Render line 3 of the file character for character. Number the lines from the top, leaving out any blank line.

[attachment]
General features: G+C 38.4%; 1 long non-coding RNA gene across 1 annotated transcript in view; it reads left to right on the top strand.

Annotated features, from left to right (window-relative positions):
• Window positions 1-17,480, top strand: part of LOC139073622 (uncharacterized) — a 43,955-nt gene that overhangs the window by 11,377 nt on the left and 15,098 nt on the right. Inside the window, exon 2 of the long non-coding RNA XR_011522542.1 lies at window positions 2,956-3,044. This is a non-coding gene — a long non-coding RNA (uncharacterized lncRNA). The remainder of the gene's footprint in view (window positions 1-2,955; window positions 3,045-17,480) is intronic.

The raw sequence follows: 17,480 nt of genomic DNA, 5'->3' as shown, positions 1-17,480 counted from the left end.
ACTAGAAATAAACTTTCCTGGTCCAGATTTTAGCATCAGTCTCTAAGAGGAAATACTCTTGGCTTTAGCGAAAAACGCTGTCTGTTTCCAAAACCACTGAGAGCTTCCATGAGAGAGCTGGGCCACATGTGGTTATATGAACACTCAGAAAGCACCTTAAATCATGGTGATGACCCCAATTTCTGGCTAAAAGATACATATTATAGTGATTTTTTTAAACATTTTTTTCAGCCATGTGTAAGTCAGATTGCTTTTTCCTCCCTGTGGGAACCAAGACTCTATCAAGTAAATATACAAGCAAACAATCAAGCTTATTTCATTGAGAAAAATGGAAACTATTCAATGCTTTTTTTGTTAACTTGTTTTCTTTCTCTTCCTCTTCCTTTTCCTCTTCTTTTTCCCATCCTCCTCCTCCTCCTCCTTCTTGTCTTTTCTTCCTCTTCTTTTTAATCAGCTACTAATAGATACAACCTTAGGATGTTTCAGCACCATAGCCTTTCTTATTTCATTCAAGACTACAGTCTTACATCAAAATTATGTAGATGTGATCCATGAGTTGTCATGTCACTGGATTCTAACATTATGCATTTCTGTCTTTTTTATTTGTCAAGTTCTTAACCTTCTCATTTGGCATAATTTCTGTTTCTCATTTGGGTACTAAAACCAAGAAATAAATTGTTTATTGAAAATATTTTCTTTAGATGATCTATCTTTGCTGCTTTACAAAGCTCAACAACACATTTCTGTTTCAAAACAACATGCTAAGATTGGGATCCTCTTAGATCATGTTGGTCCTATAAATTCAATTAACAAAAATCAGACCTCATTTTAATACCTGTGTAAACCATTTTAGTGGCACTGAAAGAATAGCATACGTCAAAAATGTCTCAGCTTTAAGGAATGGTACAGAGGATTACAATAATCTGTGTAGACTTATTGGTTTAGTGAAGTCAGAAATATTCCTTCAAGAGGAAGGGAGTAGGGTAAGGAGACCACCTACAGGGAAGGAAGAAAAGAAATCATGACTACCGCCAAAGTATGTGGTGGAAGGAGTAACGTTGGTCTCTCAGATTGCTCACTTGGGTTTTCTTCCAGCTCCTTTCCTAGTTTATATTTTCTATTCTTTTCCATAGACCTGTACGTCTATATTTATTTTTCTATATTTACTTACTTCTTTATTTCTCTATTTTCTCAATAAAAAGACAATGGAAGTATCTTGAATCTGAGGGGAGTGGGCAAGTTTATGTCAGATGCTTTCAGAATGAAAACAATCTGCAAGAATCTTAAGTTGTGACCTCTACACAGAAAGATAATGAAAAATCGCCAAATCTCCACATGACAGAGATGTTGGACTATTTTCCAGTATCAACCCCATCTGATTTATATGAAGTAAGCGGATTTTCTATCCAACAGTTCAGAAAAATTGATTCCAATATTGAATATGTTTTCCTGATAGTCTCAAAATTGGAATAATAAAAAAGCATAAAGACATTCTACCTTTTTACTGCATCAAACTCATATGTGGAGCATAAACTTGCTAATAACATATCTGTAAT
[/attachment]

• Window positions 1-17,480, top strand: part of LOC139073622 (uncharacterized) — a 43,955-nt gene that overhangs the window by 11,377 nt on the left and 15,098 nt on the right. Inside the window, exon 2 of the long non-coding RNA XR_011522542.1 lies at window positions 2,956-3,044. This is a non-coding gene — a long non-coding RNA (uncharacterized lncRNA). The remainder of the gene's footprint in view (window positions 1-2,955; window positions 3,045-17,480) is intronic.